su command is used to switch to another user, in other words, change user ID during a normal login session (that is why it is sometimes referred to as switch (-) user by a number of Linux users). If executed without a username, for example, su - it will log in as root user by default.

Following command, then you will be prompted for the password of the user you’re switching to.

$ su ucartz

When you invoke su with a -, or -l or --login flags, it offers you a login interface similar to when you are logging on normally. All the commands below are equivalent to each other.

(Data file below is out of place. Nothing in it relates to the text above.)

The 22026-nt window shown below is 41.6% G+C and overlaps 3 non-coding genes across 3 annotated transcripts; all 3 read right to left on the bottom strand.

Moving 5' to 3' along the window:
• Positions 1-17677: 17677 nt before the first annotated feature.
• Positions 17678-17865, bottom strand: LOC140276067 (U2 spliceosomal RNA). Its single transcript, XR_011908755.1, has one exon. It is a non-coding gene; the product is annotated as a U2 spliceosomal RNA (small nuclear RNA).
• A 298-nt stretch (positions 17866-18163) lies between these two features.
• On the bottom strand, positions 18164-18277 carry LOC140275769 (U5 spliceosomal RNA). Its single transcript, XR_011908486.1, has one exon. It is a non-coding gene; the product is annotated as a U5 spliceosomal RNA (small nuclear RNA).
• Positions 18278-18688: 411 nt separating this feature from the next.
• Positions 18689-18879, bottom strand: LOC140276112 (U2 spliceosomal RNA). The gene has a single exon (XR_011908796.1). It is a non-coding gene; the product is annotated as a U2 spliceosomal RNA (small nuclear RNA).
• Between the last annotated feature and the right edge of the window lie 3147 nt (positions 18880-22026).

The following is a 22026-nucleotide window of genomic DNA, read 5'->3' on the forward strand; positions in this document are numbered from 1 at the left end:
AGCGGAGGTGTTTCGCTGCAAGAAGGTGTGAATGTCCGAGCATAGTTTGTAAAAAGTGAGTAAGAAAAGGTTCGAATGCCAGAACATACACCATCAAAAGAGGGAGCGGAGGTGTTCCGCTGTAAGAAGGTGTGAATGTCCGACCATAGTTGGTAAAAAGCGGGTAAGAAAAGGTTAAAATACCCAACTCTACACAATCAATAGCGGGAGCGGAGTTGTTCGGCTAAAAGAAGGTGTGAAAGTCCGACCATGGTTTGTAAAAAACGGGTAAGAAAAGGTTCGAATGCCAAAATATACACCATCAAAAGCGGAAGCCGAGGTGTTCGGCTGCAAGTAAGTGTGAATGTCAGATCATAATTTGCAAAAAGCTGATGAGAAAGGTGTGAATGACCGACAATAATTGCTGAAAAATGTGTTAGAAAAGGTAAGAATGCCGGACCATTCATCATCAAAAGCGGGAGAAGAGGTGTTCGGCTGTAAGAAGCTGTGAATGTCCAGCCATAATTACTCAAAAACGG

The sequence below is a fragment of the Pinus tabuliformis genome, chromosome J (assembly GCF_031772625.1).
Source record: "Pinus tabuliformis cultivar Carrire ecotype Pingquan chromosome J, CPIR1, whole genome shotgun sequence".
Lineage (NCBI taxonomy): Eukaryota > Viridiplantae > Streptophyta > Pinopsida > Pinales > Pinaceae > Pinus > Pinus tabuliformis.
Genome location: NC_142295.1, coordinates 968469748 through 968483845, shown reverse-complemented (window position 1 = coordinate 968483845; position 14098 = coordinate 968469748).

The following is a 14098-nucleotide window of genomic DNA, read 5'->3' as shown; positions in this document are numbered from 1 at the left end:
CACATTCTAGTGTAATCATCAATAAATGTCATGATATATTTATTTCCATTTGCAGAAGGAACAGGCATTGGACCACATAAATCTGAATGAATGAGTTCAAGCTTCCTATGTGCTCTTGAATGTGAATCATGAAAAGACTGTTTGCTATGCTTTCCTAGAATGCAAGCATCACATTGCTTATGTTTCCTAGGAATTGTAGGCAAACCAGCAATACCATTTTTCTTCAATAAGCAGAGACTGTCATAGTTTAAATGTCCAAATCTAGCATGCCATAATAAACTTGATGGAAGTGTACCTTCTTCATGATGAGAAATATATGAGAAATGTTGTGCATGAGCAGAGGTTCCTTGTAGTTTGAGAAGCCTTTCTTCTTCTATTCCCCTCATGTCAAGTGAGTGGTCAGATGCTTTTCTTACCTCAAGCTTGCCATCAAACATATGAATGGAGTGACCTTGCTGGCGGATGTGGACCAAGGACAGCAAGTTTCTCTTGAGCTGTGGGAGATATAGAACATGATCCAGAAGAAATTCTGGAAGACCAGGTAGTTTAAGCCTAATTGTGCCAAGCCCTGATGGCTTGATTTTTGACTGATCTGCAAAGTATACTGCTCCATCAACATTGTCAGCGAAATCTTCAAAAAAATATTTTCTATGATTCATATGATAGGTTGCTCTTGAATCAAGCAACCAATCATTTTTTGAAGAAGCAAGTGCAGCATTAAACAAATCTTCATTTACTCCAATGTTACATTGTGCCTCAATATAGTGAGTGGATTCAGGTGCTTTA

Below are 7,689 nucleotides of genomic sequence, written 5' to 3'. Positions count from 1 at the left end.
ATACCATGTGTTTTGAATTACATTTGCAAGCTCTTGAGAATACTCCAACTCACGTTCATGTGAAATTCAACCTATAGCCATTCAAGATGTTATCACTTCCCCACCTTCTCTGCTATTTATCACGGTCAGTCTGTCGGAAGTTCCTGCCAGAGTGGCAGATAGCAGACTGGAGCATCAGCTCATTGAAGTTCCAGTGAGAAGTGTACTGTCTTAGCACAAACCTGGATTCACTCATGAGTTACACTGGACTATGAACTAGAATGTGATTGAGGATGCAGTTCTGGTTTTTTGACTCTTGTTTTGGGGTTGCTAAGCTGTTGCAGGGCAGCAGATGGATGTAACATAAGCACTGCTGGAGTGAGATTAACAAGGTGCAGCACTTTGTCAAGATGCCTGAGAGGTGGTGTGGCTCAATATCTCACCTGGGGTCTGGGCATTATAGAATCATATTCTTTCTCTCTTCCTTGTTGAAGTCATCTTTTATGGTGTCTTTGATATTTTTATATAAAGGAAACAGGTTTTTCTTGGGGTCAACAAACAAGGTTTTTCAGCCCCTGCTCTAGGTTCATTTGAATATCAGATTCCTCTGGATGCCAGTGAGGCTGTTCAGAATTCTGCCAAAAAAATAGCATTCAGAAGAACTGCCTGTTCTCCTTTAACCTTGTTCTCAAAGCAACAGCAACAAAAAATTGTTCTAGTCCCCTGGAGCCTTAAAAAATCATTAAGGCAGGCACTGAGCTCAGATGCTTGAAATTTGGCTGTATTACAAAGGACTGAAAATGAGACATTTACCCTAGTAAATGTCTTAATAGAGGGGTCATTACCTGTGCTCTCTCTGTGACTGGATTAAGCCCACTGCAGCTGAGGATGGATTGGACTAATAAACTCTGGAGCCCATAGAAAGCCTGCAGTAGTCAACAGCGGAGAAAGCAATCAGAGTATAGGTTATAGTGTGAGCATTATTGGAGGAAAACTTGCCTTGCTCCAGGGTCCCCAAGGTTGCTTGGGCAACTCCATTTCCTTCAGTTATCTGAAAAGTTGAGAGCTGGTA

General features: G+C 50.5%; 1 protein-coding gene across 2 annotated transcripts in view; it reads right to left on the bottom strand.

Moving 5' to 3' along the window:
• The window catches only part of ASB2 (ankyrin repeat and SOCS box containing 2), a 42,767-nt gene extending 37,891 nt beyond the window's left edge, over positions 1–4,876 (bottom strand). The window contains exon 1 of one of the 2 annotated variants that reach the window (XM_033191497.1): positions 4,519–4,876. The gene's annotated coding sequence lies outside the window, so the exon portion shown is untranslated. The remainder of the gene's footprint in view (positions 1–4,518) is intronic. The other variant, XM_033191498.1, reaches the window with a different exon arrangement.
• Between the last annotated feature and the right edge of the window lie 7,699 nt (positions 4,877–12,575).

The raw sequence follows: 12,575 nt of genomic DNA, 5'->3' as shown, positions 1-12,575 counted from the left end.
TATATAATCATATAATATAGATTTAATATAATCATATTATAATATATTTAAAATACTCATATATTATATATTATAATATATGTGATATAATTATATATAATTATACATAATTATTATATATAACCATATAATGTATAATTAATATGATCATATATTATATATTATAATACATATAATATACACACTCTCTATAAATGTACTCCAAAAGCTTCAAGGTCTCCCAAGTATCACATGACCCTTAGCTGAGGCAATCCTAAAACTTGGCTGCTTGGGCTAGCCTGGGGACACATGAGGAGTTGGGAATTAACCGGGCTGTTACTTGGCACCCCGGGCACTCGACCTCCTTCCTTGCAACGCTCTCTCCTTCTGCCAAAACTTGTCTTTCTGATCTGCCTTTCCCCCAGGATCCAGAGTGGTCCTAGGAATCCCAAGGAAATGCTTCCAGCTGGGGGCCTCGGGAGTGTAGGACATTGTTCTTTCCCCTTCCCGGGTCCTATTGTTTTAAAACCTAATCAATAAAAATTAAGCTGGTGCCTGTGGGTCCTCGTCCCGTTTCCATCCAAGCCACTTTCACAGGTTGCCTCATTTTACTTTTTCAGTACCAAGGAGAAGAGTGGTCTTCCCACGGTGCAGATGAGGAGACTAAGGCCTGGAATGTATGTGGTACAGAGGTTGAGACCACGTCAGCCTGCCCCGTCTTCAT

$ su - ucartz
$ su  -l ucartz
$ su --login ucartz

When you run su without a username, you will automatically become the superuser. You will be given root’s default environment, including the path to executable files changes. You will also land into root’s home directory:

$ su

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